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Unformatted text preview: Structural induction Counting I Margaret M. Fleck 5 April 2010 This lecture finishes structural induction (in section 4.3 in Rosen) and starts the topic of counting, covering sections 5.1 and 5.3. 1 Announcements Midterm coming up on Wednesday. If you have a conflict, you should have received email from me with the details of the conflict exam. If not, please contact me right away. 2 Structural induction with 2D points Last class, we saw examples of structural induction proofs using trees. Structural induction is used to prove a claim about a set T of objects which is defined recursively. Instead of having an explicit induction variable n , our proof follows the structure of the recursive definition. Show the claim holds for the base case(s) of the definition of T For the recursive cases of T s definition, show that if the claim holds for the smaller/input objects, then it holds for the larger/output objects. 1 To see how this works on a set of things that arent trees, consider the following recursive definition of a set S of 2D points: 1. (3 , 5) S 2. If ( x,y ) S, then ( x + 2 ,y ) S 3. If ( x,y ) S, then (- x,y ) S 4. If ( x,y ) S, then ( y,x ) S Whats in S ? Starting with the pair specified in the base case (3 , 5), we use rule 3 to add (- 3 , 5). Rule 2 then allows us to add (- 1 , 5) and then (1 , 5). If we apply rule 2 repeatedly, we see that S contains all pairs of the form (2 n + 1 , 5) where x is a natural number. By rule 4, (5 , 2 n + 1) must also be in S for every natural number n . We then apply rules 2 and 3 in the same way, to show that (2 m +1 , 2 n +1) is in S for every natural numbers m and n ....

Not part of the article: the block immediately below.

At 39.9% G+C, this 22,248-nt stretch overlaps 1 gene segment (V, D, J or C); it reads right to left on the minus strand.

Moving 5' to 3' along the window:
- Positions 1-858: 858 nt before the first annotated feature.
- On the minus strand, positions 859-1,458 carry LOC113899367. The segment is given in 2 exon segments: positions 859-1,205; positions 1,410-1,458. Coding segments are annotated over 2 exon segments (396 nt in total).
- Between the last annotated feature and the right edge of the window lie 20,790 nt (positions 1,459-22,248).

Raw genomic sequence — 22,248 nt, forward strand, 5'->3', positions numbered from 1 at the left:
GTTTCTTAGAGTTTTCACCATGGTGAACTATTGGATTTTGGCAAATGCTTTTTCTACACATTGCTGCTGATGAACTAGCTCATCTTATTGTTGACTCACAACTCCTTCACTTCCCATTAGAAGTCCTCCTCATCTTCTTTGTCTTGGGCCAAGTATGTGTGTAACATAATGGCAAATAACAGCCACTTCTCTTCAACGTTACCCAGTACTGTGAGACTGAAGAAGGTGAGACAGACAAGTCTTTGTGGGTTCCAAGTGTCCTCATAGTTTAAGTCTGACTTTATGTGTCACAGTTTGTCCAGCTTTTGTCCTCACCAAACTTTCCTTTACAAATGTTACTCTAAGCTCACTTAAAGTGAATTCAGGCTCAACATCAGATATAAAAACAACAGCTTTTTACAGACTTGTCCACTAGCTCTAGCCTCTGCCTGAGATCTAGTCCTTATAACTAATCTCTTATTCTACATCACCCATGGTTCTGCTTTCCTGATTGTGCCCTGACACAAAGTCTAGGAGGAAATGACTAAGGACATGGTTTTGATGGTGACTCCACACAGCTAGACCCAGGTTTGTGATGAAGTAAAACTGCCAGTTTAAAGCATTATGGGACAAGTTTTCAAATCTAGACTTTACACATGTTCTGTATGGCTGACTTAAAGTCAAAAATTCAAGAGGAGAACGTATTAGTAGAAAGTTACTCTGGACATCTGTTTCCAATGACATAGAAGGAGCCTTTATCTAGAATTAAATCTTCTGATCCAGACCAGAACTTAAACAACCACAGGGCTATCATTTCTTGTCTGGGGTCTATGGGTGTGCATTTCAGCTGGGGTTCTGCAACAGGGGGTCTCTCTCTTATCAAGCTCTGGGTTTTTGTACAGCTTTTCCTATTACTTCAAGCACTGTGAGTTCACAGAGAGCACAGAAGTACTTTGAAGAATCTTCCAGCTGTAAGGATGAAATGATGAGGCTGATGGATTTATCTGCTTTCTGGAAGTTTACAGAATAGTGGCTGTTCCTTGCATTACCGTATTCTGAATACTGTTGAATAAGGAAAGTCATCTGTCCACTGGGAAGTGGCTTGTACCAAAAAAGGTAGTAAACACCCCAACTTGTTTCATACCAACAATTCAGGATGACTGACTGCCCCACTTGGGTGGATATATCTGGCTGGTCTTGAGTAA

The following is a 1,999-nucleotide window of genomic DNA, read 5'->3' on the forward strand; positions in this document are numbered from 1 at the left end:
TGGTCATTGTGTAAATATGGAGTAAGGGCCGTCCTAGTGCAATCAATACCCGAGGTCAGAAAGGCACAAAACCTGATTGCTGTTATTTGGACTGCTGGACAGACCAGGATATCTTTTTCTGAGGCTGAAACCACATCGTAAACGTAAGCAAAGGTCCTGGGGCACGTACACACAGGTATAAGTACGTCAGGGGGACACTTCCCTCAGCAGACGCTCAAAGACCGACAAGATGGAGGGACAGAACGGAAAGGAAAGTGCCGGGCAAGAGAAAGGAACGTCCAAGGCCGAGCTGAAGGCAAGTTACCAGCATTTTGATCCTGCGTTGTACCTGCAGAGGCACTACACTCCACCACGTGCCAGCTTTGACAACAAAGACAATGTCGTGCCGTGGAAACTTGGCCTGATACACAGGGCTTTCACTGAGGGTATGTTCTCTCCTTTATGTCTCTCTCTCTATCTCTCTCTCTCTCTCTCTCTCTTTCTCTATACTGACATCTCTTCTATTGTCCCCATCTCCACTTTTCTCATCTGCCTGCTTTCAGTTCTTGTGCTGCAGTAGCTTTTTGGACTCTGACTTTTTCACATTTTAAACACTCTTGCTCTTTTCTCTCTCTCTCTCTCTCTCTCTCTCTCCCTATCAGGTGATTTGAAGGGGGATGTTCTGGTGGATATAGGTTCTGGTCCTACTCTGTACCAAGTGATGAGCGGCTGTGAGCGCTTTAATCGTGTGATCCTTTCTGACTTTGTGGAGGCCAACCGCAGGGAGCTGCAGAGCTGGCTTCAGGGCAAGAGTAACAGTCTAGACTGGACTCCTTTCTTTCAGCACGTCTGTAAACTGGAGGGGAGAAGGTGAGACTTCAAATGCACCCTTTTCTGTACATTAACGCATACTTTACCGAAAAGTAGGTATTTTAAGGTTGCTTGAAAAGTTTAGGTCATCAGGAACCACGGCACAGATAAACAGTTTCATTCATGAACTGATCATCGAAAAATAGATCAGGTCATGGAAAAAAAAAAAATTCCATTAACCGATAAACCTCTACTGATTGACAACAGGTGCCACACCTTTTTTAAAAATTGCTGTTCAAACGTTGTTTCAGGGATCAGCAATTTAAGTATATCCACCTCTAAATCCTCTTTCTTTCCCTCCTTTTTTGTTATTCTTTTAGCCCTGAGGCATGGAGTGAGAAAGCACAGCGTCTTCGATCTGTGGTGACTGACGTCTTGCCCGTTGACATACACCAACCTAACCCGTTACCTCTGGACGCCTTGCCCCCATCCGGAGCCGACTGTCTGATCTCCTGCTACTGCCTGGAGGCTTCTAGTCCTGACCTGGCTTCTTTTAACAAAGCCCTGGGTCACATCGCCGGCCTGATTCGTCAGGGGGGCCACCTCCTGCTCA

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This note was uploaded on 12/24/2010 for the course CS CS 173 taught by Professor Fleck during the Spring '10 term at University of Illinois, Urbana Champaign.
- Spring '10